Based on your post Anita, I belief Tim would agree with everything I’ve written. I respect Tim Berry and value the wisdom he has shared on this blog. I’m afraid though that people that see the title of this book and don’t read it, will take it as an expert endorsement that it’s okay to create your business plan “as you go”. That may be acceptable for lifestyle entrepreneurs, but it certainly doesn’t work from where I sit.
It’s probably too late to change the title of the book, and I’m probably picking too fine of a nit here, but entrepreneurs are also looking for shortcuts and excuses to avoid the “boring” aspects of starting a business.
I was very pleased to read the post(s) on maintaining company business plans year round. I have been involved in writing business plans for almost 20 years and here are a few of the lessons I’ve picked up along the way.
I suggest that an annual plan be fully completed and “in-the-can” on or about Thanksgiving of the previous fiscal year. Doing so will allow five weeks to load the data into your GL. Doing this creates synergy between your EXCEL templates and the automatically generated financial output from packages such as QuickBooks.
In addition, try and close your monthly books in three days or less (probably 10 hours total). This will give you time to forecast the next months pro forma numbers early in the period and allow you to conduct variance analysis on “Actual” to “Plan” and “Forecast”.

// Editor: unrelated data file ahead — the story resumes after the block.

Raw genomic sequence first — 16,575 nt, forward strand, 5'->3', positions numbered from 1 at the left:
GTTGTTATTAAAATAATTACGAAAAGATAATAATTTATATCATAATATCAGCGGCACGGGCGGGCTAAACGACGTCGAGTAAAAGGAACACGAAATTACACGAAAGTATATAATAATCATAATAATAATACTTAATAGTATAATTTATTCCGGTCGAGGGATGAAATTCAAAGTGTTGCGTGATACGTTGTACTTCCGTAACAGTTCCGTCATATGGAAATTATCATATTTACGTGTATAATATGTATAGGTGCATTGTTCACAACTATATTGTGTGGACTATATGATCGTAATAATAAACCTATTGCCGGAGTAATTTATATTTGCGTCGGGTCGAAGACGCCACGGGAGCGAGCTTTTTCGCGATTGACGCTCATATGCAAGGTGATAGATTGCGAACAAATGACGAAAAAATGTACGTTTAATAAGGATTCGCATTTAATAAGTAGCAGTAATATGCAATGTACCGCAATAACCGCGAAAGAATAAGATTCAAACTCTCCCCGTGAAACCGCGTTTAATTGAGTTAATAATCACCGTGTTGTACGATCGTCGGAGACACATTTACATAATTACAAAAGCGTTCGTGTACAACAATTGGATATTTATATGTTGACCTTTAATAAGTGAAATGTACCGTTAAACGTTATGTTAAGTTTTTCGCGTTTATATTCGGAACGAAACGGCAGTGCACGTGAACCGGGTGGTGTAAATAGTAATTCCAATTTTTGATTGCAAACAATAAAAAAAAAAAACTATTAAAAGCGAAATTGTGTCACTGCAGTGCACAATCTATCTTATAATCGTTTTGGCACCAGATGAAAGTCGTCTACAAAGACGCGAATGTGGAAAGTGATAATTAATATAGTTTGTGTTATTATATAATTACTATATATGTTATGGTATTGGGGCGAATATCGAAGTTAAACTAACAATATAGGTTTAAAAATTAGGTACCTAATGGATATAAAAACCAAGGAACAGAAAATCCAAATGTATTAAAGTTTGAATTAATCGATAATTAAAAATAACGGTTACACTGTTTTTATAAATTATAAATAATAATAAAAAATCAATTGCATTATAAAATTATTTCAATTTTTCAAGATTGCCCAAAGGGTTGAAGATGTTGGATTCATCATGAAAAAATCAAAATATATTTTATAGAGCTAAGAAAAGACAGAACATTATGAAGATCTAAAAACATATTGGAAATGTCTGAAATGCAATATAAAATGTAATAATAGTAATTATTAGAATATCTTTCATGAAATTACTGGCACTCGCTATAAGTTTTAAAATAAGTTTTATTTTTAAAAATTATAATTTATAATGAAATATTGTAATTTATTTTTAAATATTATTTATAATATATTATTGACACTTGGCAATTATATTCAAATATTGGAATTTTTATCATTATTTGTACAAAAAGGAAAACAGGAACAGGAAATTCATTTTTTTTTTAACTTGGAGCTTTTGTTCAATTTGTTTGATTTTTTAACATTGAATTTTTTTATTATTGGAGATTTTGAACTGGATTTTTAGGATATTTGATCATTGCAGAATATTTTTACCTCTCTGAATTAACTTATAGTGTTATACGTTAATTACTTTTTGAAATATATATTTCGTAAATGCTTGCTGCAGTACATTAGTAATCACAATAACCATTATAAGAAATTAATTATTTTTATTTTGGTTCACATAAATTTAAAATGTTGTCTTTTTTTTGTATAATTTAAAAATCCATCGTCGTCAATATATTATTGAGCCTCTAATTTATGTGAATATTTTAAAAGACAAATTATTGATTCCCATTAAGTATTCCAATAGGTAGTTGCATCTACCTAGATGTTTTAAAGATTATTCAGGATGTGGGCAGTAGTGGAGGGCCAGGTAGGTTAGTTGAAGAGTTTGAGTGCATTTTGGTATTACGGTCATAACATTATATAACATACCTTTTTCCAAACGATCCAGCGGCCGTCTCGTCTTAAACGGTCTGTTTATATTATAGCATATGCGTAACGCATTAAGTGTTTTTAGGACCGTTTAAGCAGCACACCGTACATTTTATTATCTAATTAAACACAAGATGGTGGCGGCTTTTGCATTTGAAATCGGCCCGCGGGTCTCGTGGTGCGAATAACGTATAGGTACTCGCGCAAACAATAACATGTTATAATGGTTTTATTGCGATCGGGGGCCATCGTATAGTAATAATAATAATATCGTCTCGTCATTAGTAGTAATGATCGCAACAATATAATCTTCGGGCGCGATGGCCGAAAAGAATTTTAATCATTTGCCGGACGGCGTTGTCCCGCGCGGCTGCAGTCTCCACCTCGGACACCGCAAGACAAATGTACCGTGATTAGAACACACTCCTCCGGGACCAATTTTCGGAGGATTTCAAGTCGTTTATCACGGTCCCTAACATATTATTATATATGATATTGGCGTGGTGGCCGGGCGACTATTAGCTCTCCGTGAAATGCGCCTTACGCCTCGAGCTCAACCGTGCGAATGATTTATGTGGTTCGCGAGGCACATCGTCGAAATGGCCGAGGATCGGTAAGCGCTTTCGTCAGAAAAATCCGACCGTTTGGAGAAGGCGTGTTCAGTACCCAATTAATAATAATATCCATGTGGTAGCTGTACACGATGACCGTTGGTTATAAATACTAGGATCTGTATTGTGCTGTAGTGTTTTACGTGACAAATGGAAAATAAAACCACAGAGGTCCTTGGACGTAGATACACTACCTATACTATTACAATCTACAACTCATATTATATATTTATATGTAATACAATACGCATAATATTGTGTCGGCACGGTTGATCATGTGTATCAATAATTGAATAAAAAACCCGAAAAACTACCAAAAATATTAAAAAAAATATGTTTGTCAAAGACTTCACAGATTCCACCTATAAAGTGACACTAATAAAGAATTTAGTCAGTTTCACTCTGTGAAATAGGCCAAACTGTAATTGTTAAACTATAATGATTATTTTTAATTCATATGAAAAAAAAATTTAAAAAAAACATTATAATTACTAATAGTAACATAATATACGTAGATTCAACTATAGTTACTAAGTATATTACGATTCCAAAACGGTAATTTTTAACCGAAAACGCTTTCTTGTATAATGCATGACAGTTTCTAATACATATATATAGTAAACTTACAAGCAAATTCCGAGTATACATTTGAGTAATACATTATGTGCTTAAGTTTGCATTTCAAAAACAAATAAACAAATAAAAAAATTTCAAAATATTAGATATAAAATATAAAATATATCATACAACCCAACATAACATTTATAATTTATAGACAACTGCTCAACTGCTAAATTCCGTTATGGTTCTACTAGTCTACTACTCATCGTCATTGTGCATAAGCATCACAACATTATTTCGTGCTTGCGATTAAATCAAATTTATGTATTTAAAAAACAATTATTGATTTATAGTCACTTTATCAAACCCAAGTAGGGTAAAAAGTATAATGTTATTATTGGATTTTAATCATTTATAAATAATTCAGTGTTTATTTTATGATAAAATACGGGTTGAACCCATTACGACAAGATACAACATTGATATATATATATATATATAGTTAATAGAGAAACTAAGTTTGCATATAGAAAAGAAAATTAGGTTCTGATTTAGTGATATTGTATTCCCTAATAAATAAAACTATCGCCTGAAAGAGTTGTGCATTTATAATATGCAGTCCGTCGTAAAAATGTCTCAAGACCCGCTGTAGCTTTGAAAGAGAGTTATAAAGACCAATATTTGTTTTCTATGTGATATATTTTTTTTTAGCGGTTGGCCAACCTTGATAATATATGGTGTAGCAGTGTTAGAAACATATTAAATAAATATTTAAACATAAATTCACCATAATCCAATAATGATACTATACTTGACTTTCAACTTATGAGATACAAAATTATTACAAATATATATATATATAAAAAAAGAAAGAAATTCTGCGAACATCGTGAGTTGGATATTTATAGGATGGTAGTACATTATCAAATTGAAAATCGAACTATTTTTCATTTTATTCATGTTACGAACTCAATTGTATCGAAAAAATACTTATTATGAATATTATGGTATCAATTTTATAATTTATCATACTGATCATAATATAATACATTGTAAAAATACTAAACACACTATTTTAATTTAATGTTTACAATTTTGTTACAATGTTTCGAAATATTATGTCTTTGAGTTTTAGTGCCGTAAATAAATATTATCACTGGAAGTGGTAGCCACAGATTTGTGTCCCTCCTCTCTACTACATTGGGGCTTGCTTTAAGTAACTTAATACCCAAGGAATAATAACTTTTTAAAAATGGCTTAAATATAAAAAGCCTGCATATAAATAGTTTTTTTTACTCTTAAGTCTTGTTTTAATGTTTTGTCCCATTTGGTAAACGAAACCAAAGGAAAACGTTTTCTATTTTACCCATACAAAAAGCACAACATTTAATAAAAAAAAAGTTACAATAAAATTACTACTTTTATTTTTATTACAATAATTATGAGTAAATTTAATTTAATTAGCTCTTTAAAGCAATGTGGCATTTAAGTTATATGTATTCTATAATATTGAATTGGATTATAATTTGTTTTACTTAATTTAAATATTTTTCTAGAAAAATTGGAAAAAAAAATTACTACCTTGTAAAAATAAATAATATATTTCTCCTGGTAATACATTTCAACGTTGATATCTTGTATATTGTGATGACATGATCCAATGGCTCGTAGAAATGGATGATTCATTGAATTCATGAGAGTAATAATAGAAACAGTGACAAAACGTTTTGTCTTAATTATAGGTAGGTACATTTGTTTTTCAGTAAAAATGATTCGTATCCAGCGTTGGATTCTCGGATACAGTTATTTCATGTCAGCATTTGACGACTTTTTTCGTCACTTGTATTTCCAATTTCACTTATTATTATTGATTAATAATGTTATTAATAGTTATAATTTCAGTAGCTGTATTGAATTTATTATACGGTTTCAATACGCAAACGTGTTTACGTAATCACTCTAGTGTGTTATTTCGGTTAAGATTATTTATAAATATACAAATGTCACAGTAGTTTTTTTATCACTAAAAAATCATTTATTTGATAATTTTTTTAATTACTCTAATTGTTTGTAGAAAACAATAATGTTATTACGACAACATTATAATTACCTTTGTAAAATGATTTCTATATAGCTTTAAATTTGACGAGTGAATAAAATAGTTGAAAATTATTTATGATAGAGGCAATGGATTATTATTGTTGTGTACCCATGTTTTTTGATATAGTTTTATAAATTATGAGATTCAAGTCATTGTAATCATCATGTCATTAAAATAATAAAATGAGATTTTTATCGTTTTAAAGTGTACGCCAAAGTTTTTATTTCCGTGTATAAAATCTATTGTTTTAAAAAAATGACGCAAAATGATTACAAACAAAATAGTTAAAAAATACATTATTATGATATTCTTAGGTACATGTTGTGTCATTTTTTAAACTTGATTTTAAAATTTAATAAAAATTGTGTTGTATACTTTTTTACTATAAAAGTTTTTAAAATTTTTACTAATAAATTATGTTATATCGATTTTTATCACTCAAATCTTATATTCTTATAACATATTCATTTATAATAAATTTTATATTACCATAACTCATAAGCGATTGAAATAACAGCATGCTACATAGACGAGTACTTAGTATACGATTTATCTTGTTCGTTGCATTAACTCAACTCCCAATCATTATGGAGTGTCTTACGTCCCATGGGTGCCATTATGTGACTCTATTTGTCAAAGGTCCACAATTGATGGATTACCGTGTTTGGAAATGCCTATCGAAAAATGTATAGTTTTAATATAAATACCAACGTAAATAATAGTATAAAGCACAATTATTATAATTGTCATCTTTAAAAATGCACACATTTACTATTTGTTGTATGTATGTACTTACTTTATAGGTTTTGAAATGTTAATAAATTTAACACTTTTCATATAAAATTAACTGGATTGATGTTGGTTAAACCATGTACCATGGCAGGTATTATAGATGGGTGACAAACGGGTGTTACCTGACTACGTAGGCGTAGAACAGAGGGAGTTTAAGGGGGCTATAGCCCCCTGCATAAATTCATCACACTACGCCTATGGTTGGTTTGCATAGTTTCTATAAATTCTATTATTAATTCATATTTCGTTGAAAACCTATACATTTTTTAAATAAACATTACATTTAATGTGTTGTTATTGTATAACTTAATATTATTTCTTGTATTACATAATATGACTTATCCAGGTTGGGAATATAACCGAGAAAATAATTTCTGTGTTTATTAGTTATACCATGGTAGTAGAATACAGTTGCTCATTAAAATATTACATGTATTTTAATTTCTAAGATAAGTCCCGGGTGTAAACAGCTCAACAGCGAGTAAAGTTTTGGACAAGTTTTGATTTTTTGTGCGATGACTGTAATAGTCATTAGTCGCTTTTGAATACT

Lastly, whatever the term; “plan as you go”, or simply “operating plan”, one thing is certain – doing so illustrates opportunities to exploit as well as operation areas that require greater attention and/or perhaps a sharper pencil
we seem to have been on the same wave length today. I actually posted a guest article today by Mike Michalowicz that I thought was very interesting b/c the article is about what he calls the “Three Sheet Strategy”. He pretty much calls business plans useless and outdated (at least that’s what I got from it:)) and recommends the Three Sheet Strategy instead. Although I still believe that a business plan is necessary to some degree, I am not a huge fan of the lengthy expositions that we learn to compose in “BUS 101”. Check out what Mike’s has to say about (click the link to my name to see the article). I think he makes some valid points.
It’s great to hear that Mr. Berry is getting behind this strategy. So often, it seems to me, small businesses are intimidated by the idea of creating some huge, ungainly business plan that’s divorced from their actual operations. As long as a business thinks strategically about their industry, their competition, and their customers – and as long as they keep that research up to date – they won’t be surprised by something unforeseen. And that research really isn’t very difficult – no more than an afternoon or two at a library with a librarian who knows what he/she is doing
I didn’t have a business plan per se, but I did think long and hard about what I was going to leave my job for. And you’re right, it’s constantly evolving and changing!
We have a business plan for our company and I agree it should be a working document. The key reason is like the marketing plan within the business plan it saves you time and money if you have one and keeps you from getting sidetracked.